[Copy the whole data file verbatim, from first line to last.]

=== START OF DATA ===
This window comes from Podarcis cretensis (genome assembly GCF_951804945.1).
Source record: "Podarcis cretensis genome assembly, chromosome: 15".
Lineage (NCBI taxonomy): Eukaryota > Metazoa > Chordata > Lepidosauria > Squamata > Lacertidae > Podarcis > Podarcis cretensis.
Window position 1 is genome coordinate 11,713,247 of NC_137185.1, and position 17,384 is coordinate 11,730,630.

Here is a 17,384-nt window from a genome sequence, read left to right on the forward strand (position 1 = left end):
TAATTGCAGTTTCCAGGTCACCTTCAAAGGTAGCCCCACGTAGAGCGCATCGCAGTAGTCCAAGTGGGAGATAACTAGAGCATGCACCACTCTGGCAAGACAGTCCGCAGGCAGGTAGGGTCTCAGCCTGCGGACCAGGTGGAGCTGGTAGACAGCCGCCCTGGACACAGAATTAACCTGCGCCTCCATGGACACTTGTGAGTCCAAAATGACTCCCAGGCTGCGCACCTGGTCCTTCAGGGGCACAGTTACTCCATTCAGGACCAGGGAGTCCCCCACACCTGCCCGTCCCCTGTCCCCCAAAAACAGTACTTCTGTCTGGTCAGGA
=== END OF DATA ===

This window comes from Podarcis cretensis (genome assembly GCF_951804945.1).
Source record: "Podarcis cretensis genome assembly, chromosome: 15".
Lineage (NCBI taxonomy): Eukaryota > Metazoa > Chordata > Lepidosauria > Squamata > Lacertidae > Podarcis > Podarcis cretensis.
Window position 1 is genome coordinate 11,713,247 of NC_137185.1, and position 17,384 is coordinate 11,730,630.

Here is a 17,384-nt window from a genome sequence, read left to right on the forward strand (position 1 = left end):
TAATTGCAGTTTCCAGGTCACCTTCAAAGGTAGCCCCACGTAGAGCGCATCGCAGTAGTCCAAGTGGGAGATAACTAGAGCATGCACCACTCTGGCAAGACAGTCCGCAGGCAGGTAGGGTCTCAGCCTGCGGACCAGGTGGAGCTGGTAGACAGCCGCCCTGGACACAGAATTAACCTGCGCCTCCATGGACACTTGTGAGTCCAAAATGACTCCCAGGCTGCGCACCTGGTCCTTCAGGGGCACAGTTACTCCATTCAGGACCAGGGAGTCCCCCACACCTGCCCGTCCCCTGTCCCCCAAAAACAGTACTTCTGTCTGGTCAGGA